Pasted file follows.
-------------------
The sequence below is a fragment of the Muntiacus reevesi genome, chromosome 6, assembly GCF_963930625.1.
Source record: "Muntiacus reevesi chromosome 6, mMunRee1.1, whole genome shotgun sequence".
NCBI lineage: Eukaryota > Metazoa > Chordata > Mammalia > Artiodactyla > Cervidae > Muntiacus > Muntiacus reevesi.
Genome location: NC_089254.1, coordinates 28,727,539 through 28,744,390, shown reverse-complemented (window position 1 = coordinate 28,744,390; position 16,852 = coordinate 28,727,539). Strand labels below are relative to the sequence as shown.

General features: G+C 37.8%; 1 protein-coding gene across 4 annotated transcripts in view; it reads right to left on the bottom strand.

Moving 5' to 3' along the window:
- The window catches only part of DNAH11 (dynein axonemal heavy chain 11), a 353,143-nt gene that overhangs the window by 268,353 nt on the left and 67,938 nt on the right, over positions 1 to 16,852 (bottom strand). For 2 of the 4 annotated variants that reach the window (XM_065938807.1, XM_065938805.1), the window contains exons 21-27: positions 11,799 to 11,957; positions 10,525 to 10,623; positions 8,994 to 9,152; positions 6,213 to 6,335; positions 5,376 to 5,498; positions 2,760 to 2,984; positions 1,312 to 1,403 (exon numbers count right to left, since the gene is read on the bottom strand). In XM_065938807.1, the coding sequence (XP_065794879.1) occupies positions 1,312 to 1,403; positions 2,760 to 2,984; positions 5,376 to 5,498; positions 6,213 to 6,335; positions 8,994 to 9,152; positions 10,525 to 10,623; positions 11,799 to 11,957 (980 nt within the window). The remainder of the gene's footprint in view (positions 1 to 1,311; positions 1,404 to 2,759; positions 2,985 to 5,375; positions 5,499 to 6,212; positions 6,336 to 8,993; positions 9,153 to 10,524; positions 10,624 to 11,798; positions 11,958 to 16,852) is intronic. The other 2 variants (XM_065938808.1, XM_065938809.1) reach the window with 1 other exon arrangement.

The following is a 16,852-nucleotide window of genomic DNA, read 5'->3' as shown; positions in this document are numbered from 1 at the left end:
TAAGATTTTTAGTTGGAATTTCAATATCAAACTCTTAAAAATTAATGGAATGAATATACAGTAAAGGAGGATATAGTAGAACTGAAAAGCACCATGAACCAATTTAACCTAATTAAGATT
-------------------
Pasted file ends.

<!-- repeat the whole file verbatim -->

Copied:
The sequence below is a fragment of the Muntiacus reevesi genome, chromosome 6, assembly GCF_963930625.1.
Source record: "Muntiacus reevesi chromosome 6, mMunRee1.1, whole genome shotgun sequence".
NCBI lineage: Eukaryota > Metazoa > Chordata > Mammalia > Artiodactyla > Cervidae > Muntiacus > Muntiacus reevesi.
Genome location: NC_089254.1, coordinates 28,727,539 through 28,744,390, shown reverse-complemented (window position 1 = coordinate 28,744,390; position 16,852 = coordinate 28,727,539). Strand labels below are relative to the sequence as shown.

General features: G+C 37.8%; 1 protein-coding gene across 4 annotated transcripts in view; it reads right to left on the bottom strand.

Moving 5' to 3' along the window:
- The window catches only part of DNAH11 (dynein axonemal heavy chain 11), a 353,143-nt gene that overhangs the window by 268,353 nt on the left and 67,938 nt on the right, over positions 1 to 16,852 (bottom strand). For 2 of the 4 annotated variants that reach the window (XM_065938807.1, XM_065938805.1), the window contains exons 21-27: positions 11,799 to 11,957; positions 10,525 to 10,623; positions 8,994 to 9,152; positions 6,213 to 6,335; positions 5,376 to 5,498; positions 2,760 to 2,984; positions 1,312 to 1,403 (exon numbers count right to left, since the gene is read on the bottom strand). In XM_065938807.1, the coding sequence (XP_065794879.1) occupies positions 1,312 to 1,403; positions 2,760 to 2,984; positions 5,376 to 5,498; positions 6,213 to 6,335; positions 8,994 to 9,152; positions 10,525 to 10,623; positions 11,799 to 11,957 (980 nt within the window). The remainder of the gene's footprint in view (positions 1 to 1,311; positions 1,404 to 2,759; positions 2,985 to 5,375; positions 5,499 to 6,212; positions 6,336 to 8,993; positions 9,153 to 10,524; positions 10,624 to 11,798; positions 11,958 to 16,852) is intronic. The other 2 variants (XM_065938808.1, XM_065938809.1) reach the window with 1 other exon arrangement.

The following is a 16,852-nucleotide window of genomic DNA, read 5'->3' as shown; positions in this document are numbered from 1 at the left end:
TAAGATTTTTAGTTGGAATTTCAATATCAAACTCTTAAAAATTAATGGAATGAATATACAGTAAAGGAGGATATAGTAGAACTGAAAAGCACCATGAACCAATTTAACCTAATTAAGATT